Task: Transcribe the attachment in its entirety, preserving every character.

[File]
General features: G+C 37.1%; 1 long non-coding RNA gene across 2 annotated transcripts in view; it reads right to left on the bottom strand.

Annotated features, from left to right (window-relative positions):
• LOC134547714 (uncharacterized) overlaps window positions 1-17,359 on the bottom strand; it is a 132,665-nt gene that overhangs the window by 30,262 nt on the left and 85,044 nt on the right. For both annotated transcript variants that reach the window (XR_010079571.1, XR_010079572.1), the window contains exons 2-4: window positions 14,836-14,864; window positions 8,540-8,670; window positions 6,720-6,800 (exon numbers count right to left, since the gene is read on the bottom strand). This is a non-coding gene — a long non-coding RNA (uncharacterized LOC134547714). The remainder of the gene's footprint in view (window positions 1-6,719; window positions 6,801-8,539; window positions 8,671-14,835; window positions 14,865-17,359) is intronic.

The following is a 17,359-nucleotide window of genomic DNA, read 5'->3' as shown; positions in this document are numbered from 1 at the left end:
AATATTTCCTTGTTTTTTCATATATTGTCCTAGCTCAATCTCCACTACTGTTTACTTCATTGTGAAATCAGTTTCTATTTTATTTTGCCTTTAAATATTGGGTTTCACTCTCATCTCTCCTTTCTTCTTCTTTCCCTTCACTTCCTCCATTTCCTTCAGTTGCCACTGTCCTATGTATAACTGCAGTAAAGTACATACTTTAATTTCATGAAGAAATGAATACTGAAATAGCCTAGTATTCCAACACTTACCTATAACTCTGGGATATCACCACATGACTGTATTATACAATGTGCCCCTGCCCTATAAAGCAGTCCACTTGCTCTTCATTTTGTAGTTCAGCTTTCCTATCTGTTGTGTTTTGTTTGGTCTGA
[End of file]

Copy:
General features: G+C 37.1%; 1 long non-coding RNA gene across 2 annotated transcripts in view; it reads right to left on the bottom strand.

Annotated features, from left to right (window-relative positions):
• LOC134547714 (uncharacterized) overlaps window positions 1-17,359 on the bottom strand; it is a 132,665-nt gene that overhangs the window by 30,262 nt on the left and 85,044 nt on the right. For both annotated transcript variants that reach the window (XR_010079571.1, XR_010079572.1), the window contains exons 2-4: window positions 14,836-14,864; window positions 8,540-8,670; window positions 6,720-6,800 (exon numbers count right to left, since the gene is read on the bottom strand). This is a non-coding gene — a long non-coding RNA (uncharacterized LOC134547714). The remainder of the gene's footprint in view (window positions 1-6,719; window positions 6,801-8,539; window positions 8,671-14,835; window positions 14,865-17,359) is intronic.

The following is a 17,359-nucleotide window of genomic DNA, read 5'->3' as shown; positions in this document are numbered from 1 at the left end:
AATATTTCCTTGTTTTTTCATATATTGTCCTAGCTCAATCTCCACTACTGTTTACTTCATTGTGAAATCAGTTTCTATTTTATTTTGCCTTTAAATATTGGGTTTCACTCTCATCTCTCCTTTCTTCTTCTTTCCCTTCACTTCCTCCATTTCCTTCAGTTGCCACTGTCCTATGTATAACTGCAGTAAAGTACATACTTTAATTTCATGAAGAAATGAATACTGAAATAGCCTAGTATTCCAACACTTACCTATAACTCTGGGATATCACCACATGACTGTATTATACAATGTGCCCCTGCCCTATAAAGCAGTCCACTTGCTCTTCATTTTGTAGTTCAGCTTTCCTATCTGTTGTGTTTTGTTTGGTCTGA